I didn’t want to write another post today (the previous one, which was supposed to take five minutes, took well over an hour and completely messed up my plan for the evening), but I slept over twelve hours last night (completely missing shul (synagogue) this morning) and dozed for another forty-five minutes this afternoon and unsurprisingly am not at all tired now. What I am is agitated and introspective, pacing my room agitatedly like Patrick McGoohan in The Prisoner (I’m a pacer when I’m agitated or even just thoughtful, much to the annoyance of my parents when I lived with them and they could hear me downstairs. Solvitur ambulando, it is solved by walking (except it isn’t). Also, when am I not introspective? Maybe that’s why the depression makes me sleep so much, because it’s the only way to turn my brain off).
I was chatting to one of my sort-of-friends from shul last night. I suppose I should stop calling them sort-of-friends and just call them friends. I think they would want to be my friend, despite being quite a bit older than me, if I would let my defences down. He was asking about work and it came out that I don’t work on Fridays. So he asked what I do instead and I was too scared to say it’s my psychotherapy day, so I just muttered something about getting ready for Shabbat (the Sabbath). And afterwards I thought that this was a prime opportunity to open up a bit about my issues and I fudged it, as usual, because I didn’t know what to say and was too frightened of how he would respond; I also don’t know how to casually drop something that big into the conversation (there is only one friend from my new shul who I have told about my issues and I carefully chose my moment for that and planned in advance what to say).
Then today I missed shul in the morning, as I said, and when I went back for Ma’ariv (the evening service) I felt people wanted to know where I had been. Not in an intrusive way, but in a worried-about-me way. But, again, I was too shy to say anything, I just said I was OK and avoided conversation because I was too scared how people would react.
I’m trying to work out if, on the whole, people are OK about hearing about my mental health. Some people have been, some have not. It’s hard to tell, because I don’t really open up to people about my depression away from the blog and depression group. If I ever have to say something, I say it quickly and try to move on. I don’t really tell people what it’s like to be depressed. I have had a couple of bad experiences, although they mostly centre on dating and depression and it’s probably not reasonable to extrapolate from them to other cases. There was the woman who seemed to be interested in seeing me until I mentioned I was depressed at which point she just ran a mile and cut off all contact with me, saying she would get back to me and not doing so, but the big one is the friend I had at university who was really supportive, but got worried that I would commit suicide because of something she would say or do because I was in love with her and she just wanted to be friends. Eventually she broke off contact with me too, to the point of cutting me dead in the street or not looking at me at the Jewish Society, which was just embarrassing. I do sometimes wonder what happened to her (she was basically the first and almost the only person I may have been really in love with as opposed to just crushing on and I wonder if I will ever feel like that about anyone else, and whether it will be reciprocated). I know she moved to Israel and got married; I think she has children, but I don’t know for sure.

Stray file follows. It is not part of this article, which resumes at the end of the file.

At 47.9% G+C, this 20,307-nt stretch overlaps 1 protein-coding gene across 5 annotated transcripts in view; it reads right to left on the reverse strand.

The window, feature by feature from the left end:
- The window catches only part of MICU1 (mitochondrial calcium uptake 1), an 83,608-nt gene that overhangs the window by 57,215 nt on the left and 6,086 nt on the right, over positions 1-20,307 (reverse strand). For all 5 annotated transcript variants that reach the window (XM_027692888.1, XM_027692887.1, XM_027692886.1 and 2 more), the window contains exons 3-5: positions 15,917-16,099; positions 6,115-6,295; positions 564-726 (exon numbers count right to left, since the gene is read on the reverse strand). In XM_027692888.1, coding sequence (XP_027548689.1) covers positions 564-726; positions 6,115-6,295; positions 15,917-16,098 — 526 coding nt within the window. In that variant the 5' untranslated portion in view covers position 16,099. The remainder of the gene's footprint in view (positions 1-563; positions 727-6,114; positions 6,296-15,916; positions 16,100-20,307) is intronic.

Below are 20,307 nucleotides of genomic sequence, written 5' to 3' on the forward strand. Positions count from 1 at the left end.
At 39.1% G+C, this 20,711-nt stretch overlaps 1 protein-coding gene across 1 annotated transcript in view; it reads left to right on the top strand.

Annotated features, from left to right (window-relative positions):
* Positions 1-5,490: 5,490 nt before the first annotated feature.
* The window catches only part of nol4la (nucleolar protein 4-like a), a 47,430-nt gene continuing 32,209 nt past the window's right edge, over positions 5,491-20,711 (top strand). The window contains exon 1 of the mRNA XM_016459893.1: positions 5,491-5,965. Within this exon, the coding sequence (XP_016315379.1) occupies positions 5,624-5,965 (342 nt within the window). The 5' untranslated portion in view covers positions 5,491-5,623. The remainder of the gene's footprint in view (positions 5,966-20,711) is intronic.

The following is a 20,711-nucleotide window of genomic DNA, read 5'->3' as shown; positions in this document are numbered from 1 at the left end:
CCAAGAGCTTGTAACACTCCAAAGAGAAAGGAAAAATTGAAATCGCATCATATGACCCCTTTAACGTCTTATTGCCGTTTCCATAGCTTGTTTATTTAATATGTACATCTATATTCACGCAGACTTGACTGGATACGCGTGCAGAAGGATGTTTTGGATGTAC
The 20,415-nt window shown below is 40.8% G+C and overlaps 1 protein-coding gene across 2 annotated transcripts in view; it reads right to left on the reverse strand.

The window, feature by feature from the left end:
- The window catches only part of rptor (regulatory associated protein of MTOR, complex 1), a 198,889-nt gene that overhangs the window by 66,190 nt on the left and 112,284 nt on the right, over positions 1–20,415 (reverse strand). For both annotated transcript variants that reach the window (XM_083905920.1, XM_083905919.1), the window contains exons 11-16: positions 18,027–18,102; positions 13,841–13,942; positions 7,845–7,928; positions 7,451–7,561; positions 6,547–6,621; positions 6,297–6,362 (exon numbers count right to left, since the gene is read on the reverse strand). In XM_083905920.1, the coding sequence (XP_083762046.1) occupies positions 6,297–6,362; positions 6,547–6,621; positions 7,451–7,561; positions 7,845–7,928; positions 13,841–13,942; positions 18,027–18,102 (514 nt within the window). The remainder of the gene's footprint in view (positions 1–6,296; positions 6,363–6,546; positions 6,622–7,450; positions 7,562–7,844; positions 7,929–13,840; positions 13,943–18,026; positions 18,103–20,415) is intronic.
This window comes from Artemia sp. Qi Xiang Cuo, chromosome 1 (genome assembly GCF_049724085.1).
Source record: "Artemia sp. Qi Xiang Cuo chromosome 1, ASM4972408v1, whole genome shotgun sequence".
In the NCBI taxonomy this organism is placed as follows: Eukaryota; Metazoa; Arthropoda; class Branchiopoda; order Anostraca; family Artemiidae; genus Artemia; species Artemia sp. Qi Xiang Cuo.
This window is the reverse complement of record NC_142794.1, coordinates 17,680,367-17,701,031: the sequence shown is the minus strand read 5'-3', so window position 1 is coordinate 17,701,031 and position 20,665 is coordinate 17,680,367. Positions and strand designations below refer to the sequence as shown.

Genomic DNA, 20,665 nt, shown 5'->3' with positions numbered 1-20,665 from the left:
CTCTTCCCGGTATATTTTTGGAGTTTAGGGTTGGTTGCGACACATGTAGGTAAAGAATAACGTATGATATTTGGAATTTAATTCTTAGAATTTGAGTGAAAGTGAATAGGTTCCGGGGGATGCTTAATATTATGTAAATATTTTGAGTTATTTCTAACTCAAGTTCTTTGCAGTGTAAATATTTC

This train of thought got me thinking about people I have known in my life, people I have loved or crushed on, people I wanted to be friends with, but was too shy to talk to or too afraid I would run out of things to say or would otherwise seem boring and weird, people who bullied me… Sometimes I wish I could see the people from my life and tell them who I am, who I really am, with the depression and the OCD (which was worse today, don’t know why, mostly pure O thoughts about idolatry) and the social anxiety and the possible Asperger’s and see what they think of me, and how they treated me (for good or for ill). If I could be known. I think that’s what lies behind my desire for love and intimacy (which, as I’ve said before, is the main thing I want/need). To be known and accepted for who I am. Except, a few lines up I defined myself entirely by my mental health issues and neurology. Not my personality. Not my interests. Perhaps because I just want to make excuses for myself. Or perhaps because even in a fantasy scenario constructed in my head, I’m still too scared to open up about my interests or personality because that seems even more likely to lead to rejection than being depressed or neurodivergent. Because I fear I come across as a geeky freak who ‘normal’ people and frum (religious) people could never understand.
I think writing this has made me feel more agitated rather than less. I guess I should try to go to bed.
Anyway, good news: I finished Daniel Deronda after over four months! It took so long because there was a month where I don’t think I read any of it at all because I was so depressed, and many other days when I read little or nothing because of the depression. Off to read some lighter books, both in terms of physical weight (taking Daniel Deronda to work every day has not been fun, especially as I take Torah books too) and ease of reading/subject matter.